The majority of his curtains are based on photographs, some shot by Newkirk himself, others appropriated. “Things just tell me they need to be a curtain…. that I need to depict them in braids and beads” he explains want to buy ambien rather cagily. Newkirk is the first to admit that the translation of image into curtain is not a science. Once an image speaks to him and convinces him of its worth in beads he runs the image through the computer to create a transparency which, with the aid of a projector, acts as a cartoon of sorts. Rather than employ a scientific translation of print to bead, Newkirk works far more intuitively, recognizing that sometimes he must stray from the picture in order to find a way to let the new materials capture the image in their own way. “Things never line up, never want to match the picture,” he chuckles. There are times when “beads go up and down with a veracity. I’ve learned to trust myself, I just know when something isn’t working even if it matches up.”
Considering the material questions Newkirk’s work poses, his imagery is surprisingly traditional. “I never expected to make the imagery I do now,” he admits. “I thought my work would always be abstract, non-pictorial.” But Newkirk has not turned his back entirely on the concept driven investigations of his art school days. Recent works include “Gainer” whose proportions suggest a giant fish tank, while the title refers to a backwards somersault dive. The work largely depicts the surface of chlorine clean water with the slight frame of a grass and concrete edge to make clear that this is not nature’s beauty but man’s – stereotypically a middle class white man’s – ability to dig and fill, suspend and alter, albeit in a calculatedly false manner. The fact that these works are not static – a gentle breeze moves each strand ever so slightly – means that they are physically impossible to pin down. The four-sided works in particular also provide a slippery sense of picture plane and depth as the bead strands both take up space but equally mark the air and emptiness at the center of the sculpture. There is, at the very least, the suggestion that this material emptiness is suggesting a further far more worrying emptiness enjoyed by the owners’ of such middle class bliss.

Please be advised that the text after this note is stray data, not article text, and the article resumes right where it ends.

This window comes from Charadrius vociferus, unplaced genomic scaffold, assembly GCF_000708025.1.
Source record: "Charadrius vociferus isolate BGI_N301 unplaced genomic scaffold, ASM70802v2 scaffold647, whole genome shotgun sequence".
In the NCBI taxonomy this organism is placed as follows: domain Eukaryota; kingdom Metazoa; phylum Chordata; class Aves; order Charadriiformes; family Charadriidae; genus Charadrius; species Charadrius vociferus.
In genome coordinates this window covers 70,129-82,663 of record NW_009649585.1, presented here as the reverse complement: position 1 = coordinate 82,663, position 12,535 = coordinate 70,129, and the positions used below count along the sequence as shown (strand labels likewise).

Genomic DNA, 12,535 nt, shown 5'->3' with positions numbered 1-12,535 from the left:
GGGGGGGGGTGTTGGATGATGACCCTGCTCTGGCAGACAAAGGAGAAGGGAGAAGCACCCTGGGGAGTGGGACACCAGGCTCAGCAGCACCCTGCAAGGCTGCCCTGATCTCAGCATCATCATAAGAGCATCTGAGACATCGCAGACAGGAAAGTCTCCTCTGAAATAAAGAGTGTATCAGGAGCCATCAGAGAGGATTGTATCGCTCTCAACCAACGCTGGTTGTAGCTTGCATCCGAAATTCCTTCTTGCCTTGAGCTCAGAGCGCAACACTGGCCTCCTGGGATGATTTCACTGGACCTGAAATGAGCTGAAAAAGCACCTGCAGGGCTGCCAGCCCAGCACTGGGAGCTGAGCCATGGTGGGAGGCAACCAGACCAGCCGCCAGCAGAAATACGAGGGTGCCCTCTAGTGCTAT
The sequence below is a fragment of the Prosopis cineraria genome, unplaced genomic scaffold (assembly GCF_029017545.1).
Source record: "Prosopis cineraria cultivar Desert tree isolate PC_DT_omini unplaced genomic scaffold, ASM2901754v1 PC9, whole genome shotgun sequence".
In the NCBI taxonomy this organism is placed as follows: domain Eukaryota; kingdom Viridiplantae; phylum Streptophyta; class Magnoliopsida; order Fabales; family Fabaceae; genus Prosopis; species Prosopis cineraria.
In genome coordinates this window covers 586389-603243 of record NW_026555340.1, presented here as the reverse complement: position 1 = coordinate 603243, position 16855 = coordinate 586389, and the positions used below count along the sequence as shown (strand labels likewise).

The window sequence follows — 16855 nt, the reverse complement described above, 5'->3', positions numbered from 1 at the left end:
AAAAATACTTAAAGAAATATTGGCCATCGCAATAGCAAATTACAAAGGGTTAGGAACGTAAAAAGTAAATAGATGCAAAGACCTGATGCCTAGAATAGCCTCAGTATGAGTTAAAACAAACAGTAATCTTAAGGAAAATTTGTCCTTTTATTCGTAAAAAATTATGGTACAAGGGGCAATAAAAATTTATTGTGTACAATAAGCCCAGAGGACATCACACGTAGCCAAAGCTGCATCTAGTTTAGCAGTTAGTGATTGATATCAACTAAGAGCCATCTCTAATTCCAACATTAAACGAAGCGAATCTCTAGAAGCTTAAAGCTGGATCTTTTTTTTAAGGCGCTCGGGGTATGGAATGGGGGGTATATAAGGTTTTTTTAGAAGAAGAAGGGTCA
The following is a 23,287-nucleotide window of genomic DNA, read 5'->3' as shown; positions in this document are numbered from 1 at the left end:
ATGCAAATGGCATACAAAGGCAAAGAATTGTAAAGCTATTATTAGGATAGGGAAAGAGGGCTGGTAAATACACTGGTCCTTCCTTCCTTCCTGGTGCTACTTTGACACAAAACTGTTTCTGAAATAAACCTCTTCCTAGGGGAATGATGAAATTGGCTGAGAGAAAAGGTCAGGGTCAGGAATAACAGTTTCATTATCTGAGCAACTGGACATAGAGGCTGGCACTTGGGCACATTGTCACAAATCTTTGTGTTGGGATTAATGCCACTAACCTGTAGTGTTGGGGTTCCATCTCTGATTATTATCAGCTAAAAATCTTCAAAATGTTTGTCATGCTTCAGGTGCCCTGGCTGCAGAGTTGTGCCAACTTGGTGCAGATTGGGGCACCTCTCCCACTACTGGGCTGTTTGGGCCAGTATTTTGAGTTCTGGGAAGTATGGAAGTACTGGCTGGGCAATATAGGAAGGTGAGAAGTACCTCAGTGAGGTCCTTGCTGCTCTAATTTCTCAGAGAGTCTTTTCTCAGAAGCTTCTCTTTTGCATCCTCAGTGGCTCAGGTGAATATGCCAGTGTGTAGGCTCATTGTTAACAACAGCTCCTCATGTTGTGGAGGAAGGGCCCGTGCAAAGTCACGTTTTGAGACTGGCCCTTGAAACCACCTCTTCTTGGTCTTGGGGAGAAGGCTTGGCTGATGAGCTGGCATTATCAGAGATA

For the future? Availability of materials is a challenge. “There are so many more colors I want to get my hands on,” Newkirk explains. “Domestic beads tend to be smaller and rounder, while imported beads are bigger and boxier. It is subtle variation but it can cause problems if they are mixed together in one piece.” The problem means that certain colors are available in one shape and not the other. For now Newkirk hand dyes the colors he cannot acquire with Ritz fabric dye. The process tints the plastic but is not colorfast. But solutions to this limitation are on the horizon. He has tested the possibilities of using the machinery that eyeglass manufacturers use to tint the plastic used in frames to great effect, but has yet to acquire the pricey equipment for private use. And is he open to commissions? “If someone gives me a time of day” I am willing to work to commission in response to that. Hopefully the client would trust me enough to respect that I will know what it needs to be.” Beyond that, the only negotiations in his artwork Newkirk willingly entertains are with the beads themselves.
Surface Design Journal (fall 2006: 38-41)